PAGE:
Bleak History, Family Crest & Coats of Arms
There art two possible origins of the Irish surname Bleak. The first is that it originated from the Gaelic "O Blathmhaic," which translates as "descendant of Blathmhac," a personal name for the Gaelic "blath" meaning "flower", "blossom", "fame", "prosperity." The second was that the name could have been derived from the Old English word "blaec" meaning "dark" or "swarthy."
Early Origins of the Bleak family
The surname Bleak was first found in Connacht (Irish: Connachta, (land of the) descendants of Conn), where the Blake family were one of the Tribes of Galway, descending from Richard Caddell (le Blac), sheriff of Connacht in 1303, who came to Ireland with Prince John in 1185, and used both the surnames Caddell and Blake. The name Caddell is Welsh, and means "warlike." It was not replaced completely by Blake until the 17th century, and for three hundred years, people with these surnames were referred to in municipal records by both names. Richard Caddle was sheriff of Connaught in 1306 A.D. and was a tenant of Falway under Richard de Burgo (Burke), the Red Earl of Ulster.
Important Dates for the Bleak family
This web page shows only a small excerpt of our Bleak research. Another 97 words (7 lines of text) covering the years 1611, 1797, and 1849 are included under the topic Early Bleak History in all our PDF Extended History products and printed products wherever possible.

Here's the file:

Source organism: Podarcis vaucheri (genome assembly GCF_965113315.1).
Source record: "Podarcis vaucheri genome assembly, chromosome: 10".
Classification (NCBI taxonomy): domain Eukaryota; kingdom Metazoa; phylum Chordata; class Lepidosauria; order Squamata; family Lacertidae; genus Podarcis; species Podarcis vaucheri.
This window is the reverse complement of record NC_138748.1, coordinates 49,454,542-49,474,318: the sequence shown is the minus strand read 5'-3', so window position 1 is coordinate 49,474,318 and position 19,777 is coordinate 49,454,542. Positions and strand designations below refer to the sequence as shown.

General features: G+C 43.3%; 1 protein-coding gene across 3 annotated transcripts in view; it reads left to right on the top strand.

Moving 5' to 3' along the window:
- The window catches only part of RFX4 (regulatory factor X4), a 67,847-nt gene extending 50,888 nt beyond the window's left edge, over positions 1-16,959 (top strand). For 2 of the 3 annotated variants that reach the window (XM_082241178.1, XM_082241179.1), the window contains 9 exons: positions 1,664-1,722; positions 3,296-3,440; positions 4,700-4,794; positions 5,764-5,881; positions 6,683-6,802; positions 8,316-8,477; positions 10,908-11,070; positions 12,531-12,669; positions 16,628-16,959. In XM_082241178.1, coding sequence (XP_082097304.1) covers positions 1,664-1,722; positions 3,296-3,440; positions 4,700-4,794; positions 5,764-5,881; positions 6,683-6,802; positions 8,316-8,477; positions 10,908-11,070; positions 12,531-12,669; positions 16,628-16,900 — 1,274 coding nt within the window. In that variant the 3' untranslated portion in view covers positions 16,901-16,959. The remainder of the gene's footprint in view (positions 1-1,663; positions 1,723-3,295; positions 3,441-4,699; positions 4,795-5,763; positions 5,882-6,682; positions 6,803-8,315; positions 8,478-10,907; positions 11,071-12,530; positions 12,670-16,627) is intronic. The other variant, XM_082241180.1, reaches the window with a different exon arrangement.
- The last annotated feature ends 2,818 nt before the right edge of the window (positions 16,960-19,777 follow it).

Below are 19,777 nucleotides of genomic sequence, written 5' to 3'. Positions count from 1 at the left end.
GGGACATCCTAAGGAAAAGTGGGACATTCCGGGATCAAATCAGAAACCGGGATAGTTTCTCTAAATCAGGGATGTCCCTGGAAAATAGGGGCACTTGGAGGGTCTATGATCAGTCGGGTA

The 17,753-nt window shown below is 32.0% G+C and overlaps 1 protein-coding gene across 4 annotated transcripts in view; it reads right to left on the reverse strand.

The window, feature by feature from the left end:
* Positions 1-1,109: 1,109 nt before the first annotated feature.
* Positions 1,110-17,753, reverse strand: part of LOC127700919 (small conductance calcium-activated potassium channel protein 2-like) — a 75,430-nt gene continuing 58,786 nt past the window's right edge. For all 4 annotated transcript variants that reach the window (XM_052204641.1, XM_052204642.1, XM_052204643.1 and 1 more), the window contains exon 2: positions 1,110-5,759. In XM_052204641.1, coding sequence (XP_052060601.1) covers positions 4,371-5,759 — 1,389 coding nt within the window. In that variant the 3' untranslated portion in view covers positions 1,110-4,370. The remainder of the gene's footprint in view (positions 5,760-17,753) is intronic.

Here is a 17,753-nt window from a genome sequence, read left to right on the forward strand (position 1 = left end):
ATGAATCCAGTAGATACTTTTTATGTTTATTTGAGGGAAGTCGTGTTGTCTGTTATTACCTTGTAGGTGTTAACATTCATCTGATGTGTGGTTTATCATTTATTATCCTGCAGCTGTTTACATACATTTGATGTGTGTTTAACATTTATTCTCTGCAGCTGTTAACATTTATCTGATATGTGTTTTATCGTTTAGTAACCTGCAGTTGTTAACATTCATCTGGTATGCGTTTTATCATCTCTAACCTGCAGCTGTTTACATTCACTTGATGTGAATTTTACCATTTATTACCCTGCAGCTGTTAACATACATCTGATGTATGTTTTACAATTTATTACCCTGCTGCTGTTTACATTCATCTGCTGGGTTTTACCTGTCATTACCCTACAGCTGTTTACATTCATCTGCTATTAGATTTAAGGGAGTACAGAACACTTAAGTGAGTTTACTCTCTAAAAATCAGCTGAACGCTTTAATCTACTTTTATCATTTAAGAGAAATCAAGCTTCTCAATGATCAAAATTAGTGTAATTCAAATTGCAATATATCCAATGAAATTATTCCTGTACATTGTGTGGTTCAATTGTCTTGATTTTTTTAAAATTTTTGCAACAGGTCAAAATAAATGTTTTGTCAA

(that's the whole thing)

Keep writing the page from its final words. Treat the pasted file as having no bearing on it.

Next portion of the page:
Bleak Spelling Variations
Scribes and church officials, lacking today's standardized spelling rules, recorded names by how they were pronounced. This imprecise guide often led to the misleading result of one person's name being recorded under several different spellings. Numerous spelling variations of the surname Bleak are preserved in documents of the family history. The various spellings of the name that were found include Blake, Caddell, Caddle and others.
Early Notables of the Bleak family (pre 1700)
More information is included under the topic Early Bleak Notables in all our PDF Extended History products and printed products wherever possible.
Bleak migration to the United States
Ireland saw an enormous decrease in its population in the 19th century due to immigration and death. This pattern of immigration began slowly in the late 18th century and gradually grew throughout the early portion of the 19th century. However, a dramatic increase in the country's immigration numbers occurred when the Great Potato Famine struck in the 1840s. The early immigrants to North America were primarily destined to be farmers tending to their own plot of land, those that came later initially settled within pre-established urban centers. These urban immigrants provided the cheap labor that the fast developing United States and soon to be Canada required. Regardless of their new lifestyle in North America, the Irish immigrants to the United States and Canada made invaluable contributions to their newly adopted societies. An investigation of immigrant and passenger lists revealed many Bleaks:
Typical Bleak Emigration from the United Kingdom to North America
Bleak Settlers in United States in the 19th Century
- Matthew Bleak, aged 29, who landed in Delaware in 1813 
- Edward Bleak, who arrived in Allegany (Allegheny) County, Pennsylvania in 1850 
You May Also Like
- ^ Filby, P. William, Meyer, Mary K., Passenger and immigration lists index : a guide to published arrival records of about 500,000 passengers who came to the United States and Canada in the seventeenth, eighteenth, and nineteenth centuries. 1982-1985 Cumulated Supplements in Four Volumes Detroit, Mich. : Gale Research Co., 1985, Print (ISBN 0-8103-1795-8)